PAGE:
Investing in a Changing Climate

Investing-in-a-Changing-Climate-Robert-MudraBy Robert Mudra

Robert Mudra, CFA investigates how investors will need to adapt to the impacts of a changing climate.

Is climate change for real? The short answer is—yes. According to Doug Sisterson, author of ‘How to Change Minds About Our Changing Climate’, about 98% of climate scientists believe that the Earth’s climate systems are changing due to “anthropogenic” (caused or produced by humans) greenhouse gas (GHG) emissions.

Based on peer-reviewed scientific reports, the International Panel on Climate Change (IPCC) concludes that the effects of greenhouse gas emissions, and their anthropogenic drivers, are extremely likely (95% – 100%) to have been the dominate cause of global warming since the mid-20th century in its‘ Climate Change 2014 Synthesis Report Summary for Policymakers’. The IPCC describes the causes of climate change as follows:

SPM 1.2 Causes of Climate Change

“Anthropogenic greenhouse gas emissions have increased since the pre-industrial era, driven largely by economic and population growth, and are now higher than ever. This has led to atmospheric concentrations of carbon dioxide, methane and nitrous oxide that are unprecedented in at least the last 800,000 years. Their effects, together with those of other anthropogenic drivers, have been detected throughout the climate system and are extremely likely to have been the dominant cause of the observed warming since the mid-20th century.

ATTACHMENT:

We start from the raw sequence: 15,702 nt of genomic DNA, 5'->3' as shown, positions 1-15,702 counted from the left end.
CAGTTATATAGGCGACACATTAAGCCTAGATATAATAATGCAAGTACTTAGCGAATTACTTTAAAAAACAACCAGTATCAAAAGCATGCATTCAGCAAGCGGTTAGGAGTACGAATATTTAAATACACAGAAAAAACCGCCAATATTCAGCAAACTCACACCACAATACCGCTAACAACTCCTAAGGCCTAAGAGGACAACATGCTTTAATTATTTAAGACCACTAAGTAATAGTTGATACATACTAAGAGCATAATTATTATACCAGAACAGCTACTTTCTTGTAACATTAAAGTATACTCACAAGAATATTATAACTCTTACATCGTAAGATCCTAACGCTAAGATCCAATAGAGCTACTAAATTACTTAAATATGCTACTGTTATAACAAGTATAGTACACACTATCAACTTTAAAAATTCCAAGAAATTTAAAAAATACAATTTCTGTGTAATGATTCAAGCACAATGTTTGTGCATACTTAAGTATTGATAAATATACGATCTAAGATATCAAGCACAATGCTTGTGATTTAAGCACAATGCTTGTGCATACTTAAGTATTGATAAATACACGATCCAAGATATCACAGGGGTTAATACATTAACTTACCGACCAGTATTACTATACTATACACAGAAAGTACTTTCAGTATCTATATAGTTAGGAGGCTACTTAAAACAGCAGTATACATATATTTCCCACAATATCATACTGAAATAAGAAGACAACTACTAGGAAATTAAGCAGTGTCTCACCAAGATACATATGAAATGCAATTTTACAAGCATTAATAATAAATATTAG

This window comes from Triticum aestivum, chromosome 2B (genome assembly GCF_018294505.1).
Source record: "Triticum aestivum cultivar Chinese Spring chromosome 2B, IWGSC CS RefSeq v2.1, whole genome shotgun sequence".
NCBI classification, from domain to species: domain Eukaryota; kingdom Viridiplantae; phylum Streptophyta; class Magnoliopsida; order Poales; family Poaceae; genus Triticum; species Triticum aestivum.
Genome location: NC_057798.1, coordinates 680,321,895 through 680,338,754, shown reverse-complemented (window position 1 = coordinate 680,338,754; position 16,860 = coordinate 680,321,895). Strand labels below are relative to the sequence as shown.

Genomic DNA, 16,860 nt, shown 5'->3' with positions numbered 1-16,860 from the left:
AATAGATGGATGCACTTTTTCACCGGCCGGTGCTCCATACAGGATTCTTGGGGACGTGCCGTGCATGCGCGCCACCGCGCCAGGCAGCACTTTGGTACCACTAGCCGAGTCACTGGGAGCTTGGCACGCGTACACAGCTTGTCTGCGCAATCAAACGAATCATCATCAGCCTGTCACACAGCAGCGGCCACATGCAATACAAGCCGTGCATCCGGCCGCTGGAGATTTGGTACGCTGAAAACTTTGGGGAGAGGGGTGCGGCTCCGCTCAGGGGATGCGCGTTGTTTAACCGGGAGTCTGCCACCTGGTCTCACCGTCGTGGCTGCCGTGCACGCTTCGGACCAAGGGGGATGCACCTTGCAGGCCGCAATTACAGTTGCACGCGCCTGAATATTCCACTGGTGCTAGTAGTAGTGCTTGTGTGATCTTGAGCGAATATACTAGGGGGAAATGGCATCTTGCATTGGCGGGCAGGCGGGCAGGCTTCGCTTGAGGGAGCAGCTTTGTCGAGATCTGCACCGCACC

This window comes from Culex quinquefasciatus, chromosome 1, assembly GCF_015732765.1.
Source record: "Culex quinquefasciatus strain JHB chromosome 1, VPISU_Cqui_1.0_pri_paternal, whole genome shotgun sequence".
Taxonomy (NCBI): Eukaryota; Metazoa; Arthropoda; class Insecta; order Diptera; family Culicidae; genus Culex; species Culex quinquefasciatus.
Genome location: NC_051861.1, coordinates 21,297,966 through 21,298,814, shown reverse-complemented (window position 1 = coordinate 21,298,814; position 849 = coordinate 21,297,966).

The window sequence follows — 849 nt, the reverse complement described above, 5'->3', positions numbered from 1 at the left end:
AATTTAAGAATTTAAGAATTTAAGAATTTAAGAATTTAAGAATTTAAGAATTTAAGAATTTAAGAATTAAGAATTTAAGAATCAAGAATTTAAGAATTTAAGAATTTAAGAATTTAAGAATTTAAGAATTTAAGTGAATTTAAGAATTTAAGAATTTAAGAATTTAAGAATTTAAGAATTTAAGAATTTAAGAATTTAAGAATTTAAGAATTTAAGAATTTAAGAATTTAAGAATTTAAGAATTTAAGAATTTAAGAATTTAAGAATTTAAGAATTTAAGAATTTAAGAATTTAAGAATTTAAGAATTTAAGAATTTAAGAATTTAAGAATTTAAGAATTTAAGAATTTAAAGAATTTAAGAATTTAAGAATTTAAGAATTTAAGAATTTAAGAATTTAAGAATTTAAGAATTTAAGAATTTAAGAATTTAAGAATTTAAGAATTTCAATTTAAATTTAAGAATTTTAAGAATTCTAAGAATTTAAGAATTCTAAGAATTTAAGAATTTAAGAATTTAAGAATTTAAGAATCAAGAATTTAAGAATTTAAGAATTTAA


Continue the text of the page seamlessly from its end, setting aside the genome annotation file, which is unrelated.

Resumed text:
Source: Provided By Author

fig.1 Total annual anthropogeic GHG emissions by gases 1970-2010 Source: Provided By Author

The IPCC presents an interesting graphical view of GHG emissions (in gigatonnes of CO2-equivalent per year, Gt CO2-eq/yr) for the period of 1970 to 2010 (as shown in Fig. 1). Interestingly, annual CO2 emissions from fossil fuel combustion and industrial processes accounted for 65% of the 49 Gt total. Other major sources include methane (CH4) at 16%, CO2 from Forestry and Other Land Use (FOLU) at 11% and Nitrous Oxide (NO2) at 6.2%.

What are the risks of climate change?

The risks associated with global warming are expected to create widespread impacts across the planet—and include more severe weather-related events. In Asia, the IPCC identifies increased drought-related water and food shortages, more heat-related human mortality and increased flood damage to infrastructure, livelihoods and settlements. Europe faces increased damage from river and costal floods, increased water restrictions and increased damage from extreme heat events and wildfires. North America faces similar problems with increased damage from wildfires, increased heat-related human mortality and increased damage from river and coastal urban flooding. The oceans face reduced fisheries catch potential, mass coral bleaching/mortality and increased damage from coastal inundation and loss of habitat . While this is not an exhaustive list, the point is that the effects are widespread and can impact human health, agriculture, housing, infrastructure and many other industries too—think of the massive insurance claims after extreme weather events.

How will the world respond?

fig2. Warming versus cumulative CO2 emissions

fig2. Warming versus cumulative CO2 emissions